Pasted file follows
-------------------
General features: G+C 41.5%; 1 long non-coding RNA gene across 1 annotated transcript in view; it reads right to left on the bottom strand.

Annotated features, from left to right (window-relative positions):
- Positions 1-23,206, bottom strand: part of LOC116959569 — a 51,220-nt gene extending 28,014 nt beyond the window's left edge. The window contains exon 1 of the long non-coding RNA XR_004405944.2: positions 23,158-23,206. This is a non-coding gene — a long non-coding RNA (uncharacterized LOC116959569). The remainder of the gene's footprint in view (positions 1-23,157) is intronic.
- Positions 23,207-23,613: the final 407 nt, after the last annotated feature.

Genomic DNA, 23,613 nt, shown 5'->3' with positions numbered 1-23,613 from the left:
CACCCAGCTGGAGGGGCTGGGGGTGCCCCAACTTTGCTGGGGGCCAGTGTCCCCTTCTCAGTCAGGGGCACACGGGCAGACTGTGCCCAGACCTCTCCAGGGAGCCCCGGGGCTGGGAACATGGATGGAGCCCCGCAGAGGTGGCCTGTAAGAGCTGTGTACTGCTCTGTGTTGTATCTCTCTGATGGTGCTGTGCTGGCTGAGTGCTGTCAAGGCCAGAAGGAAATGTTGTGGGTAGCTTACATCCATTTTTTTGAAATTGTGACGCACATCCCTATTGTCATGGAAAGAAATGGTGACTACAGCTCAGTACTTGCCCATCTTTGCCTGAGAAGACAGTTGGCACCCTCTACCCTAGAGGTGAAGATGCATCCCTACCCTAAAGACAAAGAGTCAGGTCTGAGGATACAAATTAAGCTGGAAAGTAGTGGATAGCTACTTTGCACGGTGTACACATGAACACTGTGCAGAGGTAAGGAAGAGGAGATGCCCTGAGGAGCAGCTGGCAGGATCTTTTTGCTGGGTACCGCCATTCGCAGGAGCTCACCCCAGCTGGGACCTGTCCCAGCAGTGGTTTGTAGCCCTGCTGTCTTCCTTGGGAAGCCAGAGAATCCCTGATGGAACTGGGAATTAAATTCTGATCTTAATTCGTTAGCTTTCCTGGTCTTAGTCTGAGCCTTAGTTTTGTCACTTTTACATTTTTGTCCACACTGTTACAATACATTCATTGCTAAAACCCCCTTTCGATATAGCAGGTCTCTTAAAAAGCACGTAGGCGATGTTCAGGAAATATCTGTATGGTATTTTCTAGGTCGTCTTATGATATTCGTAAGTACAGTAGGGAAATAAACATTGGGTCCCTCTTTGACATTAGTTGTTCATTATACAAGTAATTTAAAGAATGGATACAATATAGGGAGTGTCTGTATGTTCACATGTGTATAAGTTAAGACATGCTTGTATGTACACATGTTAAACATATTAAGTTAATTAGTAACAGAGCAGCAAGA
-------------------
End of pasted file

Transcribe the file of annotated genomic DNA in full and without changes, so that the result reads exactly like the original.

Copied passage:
General features: G+C 41.5%; 1 long non-coding RNA gene across 1 annotated transcript in view; it reads right to left on the bottom strand.

Annotated features, from left to right (window-relative positions):
- Positions 1-23,206, bottom strand: part of LOC116959569 — a 51,220-nt gene extending 28,014 nt beyond the window's left edge. The window contains exon 1 of the long non-coding RNA XR_004405944.2: positions 23,158-23,206. This is a non-coding gene — a long non-coding RNA (uncharacterized LOC116959569). The remainder of the gene's footprint in view (positions 1-23,157) is intronic.
- Positions 23,207-23,613: the final 407 nt, after the last annotated feature.

Genomic DNA, 23,613 nt, shown 5'->3' with positions numbered 1-23,613 from the left:
CACCCAGCTGGAGGGGCTGGGGGTGCCCCAACTTTGCTGGGGGCCAGTGTCCCCTTCTCAGTCAGGGGCACACGGGCAGACTGTGCCCAGACCTCTCCAGGGAGCCCCGGGGCTGGGAACATGGATGGAGCCCCGCAGAGGTGGCCTGTAAGAGCTGTGTACTGCTCTGTGTTGTATCTCTCTGATGGTGCTGTGCTGGCTGAGTGCTGTCAAGGCCAGAAGGAAATGTTGTGGGTAGCTTACATCCATTTTTTTGAAATTGTGACGCACATCCCTATTGTCATGGAAAGAAATGGTGACTACAGCTCAGTACTTGCCCATCTTTGCCTGAGAAGACAGTTGGCACCCTCTACCCTAGAGGTGAAGATGCATCCCTACCCTAAAGACAAAGAGTCAGGTCTGAGGATACAAATTAAGCTGGAAAGTAGTGGATAGCTACTTTGCACGGTGTACACATGAACACTGTGCAGAGGTAAGGAAGAGGAGATGCCCTGAGGAGCAGCTGGCAGGATCTTTTTGCTGGGTACCGCCATTCGCAGGAGCTCACCCCAGCTGGGACCTGTCCCAGCAGTGGTTTGTAGCCCTGCTGTCTTCCTTGGGAAGCCAGAGAATCCCTGATGGAACTGGGAATTAAATTCTGATCTTAATTCGTTAGCTTTCCTGGTCTTAGTCTGAGCCTTAGTTTTGTCACTTTTACATTTTTGTCCACACTGTTACAATACATTCATTGCTAAAACCCCCTTTCGATATAGCAGGTCTCTTAAAAAGCACGTAGGCGATGTTCAGGAAATATCTGTATGGTATTTTCTAGGTCGTCTTATGATATTCGTAAGTACAGTAGGGAAATAAACATTGGGTCCCTCTTTGACATTAGTTGTTCATTATACAAGTAATTTAAAGAATGGATACAATATAGGGAGTGTCTGTATGTTCACATGTGTATAAGTTAAGACATGCTTGTATGTACACATGTTAAACATATTAAGTTAATTAGTAACAGAGCAGCAAGA